Any college student is familiar with the daunting, all-too-close idea of life after college. Once handed that diploma, the utopia that is college has passed and you are forced to grow up. The 27-year old dancer, Frances in Noah Baumbach’s comedy Frances Ha has not quite mastered the art of adulthood as she experiences the sudden urgency to mature, struggling to hold onto her job, her best friend, and any normalcy in her life. Filmed in black and white, Frances proves that the journey to adulthood is not always that simple.
Everything seems to go downhill quickly, beginning with an unexpected separation of her and her best friend Sophie. Their once marital-like friendship reaches a rough patch as Sophie decides to move to a better part of New York, establishing an adult life that Frances cannot yet grasp. Compared to Sophie, Frances is lagging behind; she just breaks up with her boyfriend, moves in with two guys as dazed and confused as she, and struggles to hold onto her apprenticeship at the dance company. Barely making it by, Frances faces a series of unfortunate events that test her strength and sanity, yet never quite break her. She confronts her bad luck with an innocent awkwardness that will keep you laughing under your breath even as she uncomfortably tries to converse at an “adult” dinner party. Things hardly look up for her, but she tries. She’ll dance through the streets when she feels like it, take a trip to Paris when she can’t afford it, and work at her university as an RA if she has to.
While the themes of the movie—break-ups, financial strain, and a general confusion about life—can easily be a tale of woe, Baumbach presents Frances’ situation in a light and uplifting manner. The most promising aspect of the film is its simplicity. Modest in its use of music and cinematography, the film focuses on Frances, inviting viewers to take a moment to appreciate the underdog who values her friendship with Sophie more than anything else. Despite all of Frances’ clumsiness and awkward encounters, it presents a genuine and innocent honesty giving Frances a dimensionality that makes her more than a confused and struggling New Yorker, but a bearer of universal truths. Whether you are just beginning college, experiencing the post-college trauma, or are already deep into adulthood, Frances’ message is applicable to all: while we must inevitably mature, the child within us that defines the friendships we make never really does—and never really has to.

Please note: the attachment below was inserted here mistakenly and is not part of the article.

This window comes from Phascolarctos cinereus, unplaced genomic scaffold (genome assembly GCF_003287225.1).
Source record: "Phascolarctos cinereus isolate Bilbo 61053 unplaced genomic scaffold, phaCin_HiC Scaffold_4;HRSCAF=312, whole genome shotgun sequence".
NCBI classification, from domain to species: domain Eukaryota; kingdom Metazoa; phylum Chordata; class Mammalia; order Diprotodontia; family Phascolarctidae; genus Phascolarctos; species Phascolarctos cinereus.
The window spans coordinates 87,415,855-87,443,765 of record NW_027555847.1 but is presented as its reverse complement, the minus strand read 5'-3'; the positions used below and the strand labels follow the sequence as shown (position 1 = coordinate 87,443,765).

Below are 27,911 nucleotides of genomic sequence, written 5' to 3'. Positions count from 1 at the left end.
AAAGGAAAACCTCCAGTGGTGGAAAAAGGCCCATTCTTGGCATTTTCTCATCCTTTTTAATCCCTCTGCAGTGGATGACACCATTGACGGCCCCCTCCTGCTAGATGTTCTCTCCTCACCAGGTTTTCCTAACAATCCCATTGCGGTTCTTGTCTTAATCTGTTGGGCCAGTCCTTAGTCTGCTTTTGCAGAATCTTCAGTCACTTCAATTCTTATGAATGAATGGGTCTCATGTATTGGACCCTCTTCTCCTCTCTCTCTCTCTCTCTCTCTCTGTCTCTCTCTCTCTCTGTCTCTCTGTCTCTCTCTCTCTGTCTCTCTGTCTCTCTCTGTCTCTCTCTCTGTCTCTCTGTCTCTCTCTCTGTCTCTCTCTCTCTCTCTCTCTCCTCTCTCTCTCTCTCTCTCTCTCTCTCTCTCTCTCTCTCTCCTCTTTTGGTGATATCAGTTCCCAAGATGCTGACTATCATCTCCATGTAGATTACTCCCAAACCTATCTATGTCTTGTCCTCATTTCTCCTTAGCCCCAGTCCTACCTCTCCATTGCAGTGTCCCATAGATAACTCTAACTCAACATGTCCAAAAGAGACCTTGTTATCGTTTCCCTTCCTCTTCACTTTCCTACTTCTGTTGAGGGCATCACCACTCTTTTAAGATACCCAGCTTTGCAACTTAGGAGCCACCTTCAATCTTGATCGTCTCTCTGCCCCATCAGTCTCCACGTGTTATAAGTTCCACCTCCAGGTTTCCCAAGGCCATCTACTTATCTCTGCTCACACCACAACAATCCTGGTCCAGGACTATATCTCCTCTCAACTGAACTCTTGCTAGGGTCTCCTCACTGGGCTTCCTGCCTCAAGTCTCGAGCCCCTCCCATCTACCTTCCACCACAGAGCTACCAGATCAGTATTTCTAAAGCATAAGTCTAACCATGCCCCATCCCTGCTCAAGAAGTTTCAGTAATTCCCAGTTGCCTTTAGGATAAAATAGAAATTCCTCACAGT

Despite the apparent hardship Frances experiences in a short amount of time, there is something so upbeat and hopeful about her journey. The more in debt she becomes and the more ridiculous her situation appears, the more you fall in love with her. You are drawn to her quirkiness, everything that makes her so “un-dateable,” as she so often says. She is klutzy and she struggles, but she always finds a way.
While a simple movie in many respects, it is robust and full of life. It is not flashy or excessively abstract because it does not need to be. It cleverly peeks into moments that Frances deals with in her own, unconventional ways. And while sometimes she may do or say things that make you cringe, we all have a little bit of Frances within us. She simultaneously bares the strong qualities of a levelheaded woman and the confused, foggy decision-making capabilities of a teenager. Baumbach lets the wonderfully colorful personality of Frances bring light to the black and white screen. She overcomes the glaring question “What am I doing with my life?” not with the grace of a dancer that she is, but with the optimistic and awkward struggle that can give us all some hope.